Though the Lord’s Prayer is probably the prayer most often said alone (I say it before I go to sleep), its wording and structure remind us that we are not alone but live in a community of other believers who together make up the body of Christ.  One should not downplay the tension between the context in which Jesus presents it as a private prayer, and its plural content.  There is something essentially private and personal about my relationship to God, just as there is something essentially corporate, as expressed in the Eucharist (Communion).  In sharing bread and wine, we participate not just Christ’s body, but in the body of the church, its members momentarily become one.

Let’s not find a way around the tension between individual and community in the Lord’s Prayer.  And let’s not ignore it.  Instead, let’s live with it.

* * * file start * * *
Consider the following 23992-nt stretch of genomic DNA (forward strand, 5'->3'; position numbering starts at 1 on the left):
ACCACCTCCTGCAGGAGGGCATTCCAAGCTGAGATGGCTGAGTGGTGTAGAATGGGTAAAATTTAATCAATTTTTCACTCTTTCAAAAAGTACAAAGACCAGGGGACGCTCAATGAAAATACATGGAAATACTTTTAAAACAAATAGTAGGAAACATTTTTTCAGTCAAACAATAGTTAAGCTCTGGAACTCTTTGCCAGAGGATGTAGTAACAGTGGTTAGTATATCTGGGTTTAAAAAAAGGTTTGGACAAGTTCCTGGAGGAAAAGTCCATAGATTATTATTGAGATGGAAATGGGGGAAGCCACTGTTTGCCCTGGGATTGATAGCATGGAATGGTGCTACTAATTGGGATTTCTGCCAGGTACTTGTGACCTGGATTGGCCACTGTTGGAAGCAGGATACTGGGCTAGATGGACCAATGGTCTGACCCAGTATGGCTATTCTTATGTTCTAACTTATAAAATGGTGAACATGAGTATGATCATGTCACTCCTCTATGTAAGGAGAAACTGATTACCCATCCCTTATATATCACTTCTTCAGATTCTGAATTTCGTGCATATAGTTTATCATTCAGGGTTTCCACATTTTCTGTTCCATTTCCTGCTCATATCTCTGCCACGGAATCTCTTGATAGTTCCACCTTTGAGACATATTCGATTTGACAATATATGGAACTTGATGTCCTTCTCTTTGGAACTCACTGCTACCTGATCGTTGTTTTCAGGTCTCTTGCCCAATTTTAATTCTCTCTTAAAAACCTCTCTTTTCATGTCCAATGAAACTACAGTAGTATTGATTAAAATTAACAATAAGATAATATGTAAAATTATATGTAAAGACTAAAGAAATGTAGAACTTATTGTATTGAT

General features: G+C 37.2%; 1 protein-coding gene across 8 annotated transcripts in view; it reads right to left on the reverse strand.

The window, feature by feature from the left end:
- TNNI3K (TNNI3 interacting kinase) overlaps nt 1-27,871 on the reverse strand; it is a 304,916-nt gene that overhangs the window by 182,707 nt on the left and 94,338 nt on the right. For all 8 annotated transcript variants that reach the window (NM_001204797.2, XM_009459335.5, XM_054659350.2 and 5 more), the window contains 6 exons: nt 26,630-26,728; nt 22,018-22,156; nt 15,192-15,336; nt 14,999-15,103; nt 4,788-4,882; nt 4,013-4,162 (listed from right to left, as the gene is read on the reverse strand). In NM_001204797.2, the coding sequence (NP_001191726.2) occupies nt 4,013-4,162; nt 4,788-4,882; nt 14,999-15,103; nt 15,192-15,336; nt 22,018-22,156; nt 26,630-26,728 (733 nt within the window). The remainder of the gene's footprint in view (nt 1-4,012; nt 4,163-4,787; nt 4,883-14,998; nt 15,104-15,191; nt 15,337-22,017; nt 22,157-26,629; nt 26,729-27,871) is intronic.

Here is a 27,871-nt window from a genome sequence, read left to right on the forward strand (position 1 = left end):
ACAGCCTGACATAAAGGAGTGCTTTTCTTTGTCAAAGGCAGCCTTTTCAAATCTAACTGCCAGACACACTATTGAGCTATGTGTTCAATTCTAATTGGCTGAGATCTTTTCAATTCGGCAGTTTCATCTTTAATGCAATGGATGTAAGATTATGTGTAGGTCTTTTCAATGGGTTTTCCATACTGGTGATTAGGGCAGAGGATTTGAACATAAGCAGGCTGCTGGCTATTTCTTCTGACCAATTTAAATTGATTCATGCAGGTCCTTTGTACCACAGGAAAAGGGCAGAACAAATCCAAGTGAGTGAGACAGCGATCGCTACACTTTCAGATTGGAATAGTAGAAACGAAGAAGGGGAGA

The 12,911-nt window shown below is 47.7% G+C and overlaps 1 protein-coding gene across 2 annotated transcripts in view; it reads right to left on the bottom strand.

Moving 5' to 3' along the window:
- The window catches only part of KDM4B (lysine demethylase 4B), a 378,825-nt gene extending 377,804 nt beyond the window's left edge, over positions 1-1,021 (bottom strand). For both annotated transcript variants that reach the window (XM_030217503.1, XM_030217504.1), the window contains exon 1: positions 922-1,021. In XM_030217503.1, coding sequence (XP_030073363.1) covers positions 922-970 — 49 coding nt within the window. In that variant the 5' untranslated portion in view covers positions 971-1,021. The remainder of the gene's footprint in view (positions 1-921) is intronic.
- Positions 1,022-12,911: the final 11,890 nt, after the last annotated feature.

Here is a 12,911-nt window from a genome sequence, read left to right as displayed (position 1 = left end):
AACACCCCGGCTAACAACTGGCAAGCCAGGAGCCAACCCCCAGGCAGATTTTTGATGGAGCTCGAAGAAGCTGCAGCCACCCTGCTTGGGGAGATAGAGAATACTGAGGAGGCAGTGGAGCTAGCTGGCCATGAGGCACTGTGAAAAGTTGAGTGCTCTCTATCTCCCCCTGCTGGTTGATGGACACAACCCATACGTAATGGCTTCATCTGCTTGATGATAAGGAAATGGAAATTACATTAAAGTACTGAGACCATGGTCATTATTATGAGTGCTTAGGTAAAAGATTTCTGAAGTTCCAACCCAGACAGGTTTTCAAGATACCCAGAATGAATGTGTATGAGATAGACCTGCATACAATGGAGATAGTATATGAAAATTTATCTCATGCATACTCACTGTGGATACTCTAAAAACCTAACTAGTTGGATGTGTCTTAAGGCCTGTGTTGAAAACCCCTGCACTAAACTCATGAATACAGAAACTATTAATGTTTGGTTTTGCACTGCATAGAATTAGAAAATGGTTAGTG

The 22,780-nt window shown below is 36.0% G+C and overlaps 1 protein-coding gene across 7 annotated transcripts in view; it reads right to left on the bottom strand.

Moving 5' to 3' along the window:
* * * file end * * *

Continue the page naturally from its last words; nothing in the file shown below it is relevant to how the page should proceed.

Thy kingdom come 

Ordinarily, when we think about going to heaven (whether we believe in heaven or not) we think about going up to heaven.  In fact, the Lord’s Prayer says nothing about going to heaven, and nothing about individual life after death.  “Thy kingdom come, Thy will be done, on earth as it is in heaven.”  The prayer refers to the end of days, saying nothing about people being raised from the dead.  Instead, it says that the Holy City, the new Jerusalem, comes from heaven to earth.  And earth will be like heaven. 

How can we imagine this?  I suggest we imagine it in terms of the world transformed by the Sermon on the Mount.  Not just the Beatitudes (“Blessed are the meek, for they will inherit the earth,” etc.), but love your enemies, forswear revenge, be generous to those in need, and so forth.  It is no accident that it is the Sermon on the Mount that contains the Lord’s Prayer (Matthew 5-6).  The Sermon on the Mount tells us what “Thy kingdom come, Thy will be done, on earth as it is in heaven” means in practical everyday terms now.  In particular, it reminds us to pay special attention to the needy and the bereft.